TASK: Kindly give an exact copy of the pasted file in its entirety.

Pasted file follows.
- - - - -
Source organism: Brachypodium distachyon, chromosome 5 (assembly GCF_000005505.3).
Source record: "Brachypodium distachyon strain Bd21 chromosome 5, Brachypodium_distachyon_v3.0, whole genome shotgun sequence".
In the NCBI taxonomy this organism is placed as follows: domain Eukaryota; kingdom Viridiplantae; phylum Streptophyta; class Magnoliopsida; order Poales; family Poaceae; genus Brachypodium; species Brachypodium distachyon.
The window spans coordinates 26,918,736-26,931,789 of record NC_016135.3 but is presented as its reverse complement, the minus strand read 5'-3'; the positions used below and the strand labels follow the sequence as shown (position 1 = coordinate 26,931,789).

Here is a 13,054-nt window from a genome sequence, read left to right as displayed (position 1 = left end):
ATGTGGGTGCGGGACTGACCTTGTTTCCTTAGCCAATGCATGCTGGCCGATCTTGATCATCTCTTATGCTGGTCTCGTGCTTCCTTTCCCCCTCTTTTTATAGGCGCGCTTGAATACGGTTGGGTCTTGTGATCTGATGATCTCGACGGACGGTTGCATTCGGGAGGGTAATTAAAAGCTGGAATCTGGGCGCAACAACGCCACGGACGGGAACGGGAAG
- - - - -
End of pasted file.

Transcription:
Source organism: Brachypodium distachyon, chromosome 5 (assembly GCF_000005505.3).
Source record: "Brachypodium distachyon strain Bd21 chromosome 5, Brachypodium_distachyon_v3.0, whole genome shotgun sequence".
In the NCBI taxonomy this organism is placed as follows: domain Eukaryota; kingdom Viridiplantae; phylum Streptophyta; class Magnoliopsida; order Poales; family Poaceae; genus Brachypodium; species Brachypodium distachyon.
The window spans coordinates 26,918,736-26,931,789 of record NC_016135.3 but is presented as its reverse complement, the minus strand read 5'-3'; the positions used below and the strand labels follow the sequence as shown (position 1 = coordinate 26,931,789).

Here is a 13,054-nt window from a genome sequence, read left to right as displayed (position 1 = left end):
ATGTGGGTGCGGGACTGACCTTGTTTCCTTAGCCAATGCATGCTGGCCGATCTTGATCATCTCTTATGCTGGTCTCGTGCTTCCTTTCCCCCTCTTTTTATAGGCGCGCTTGAATACGGTTGGGTCTTGTGATCTGATGATCTCGACGGACGGTTGCATTCGGGAGGGTAATTAAAAGCTGGAATCTGGGCGCAACAACGCCACGGACGGGAACGGGAAG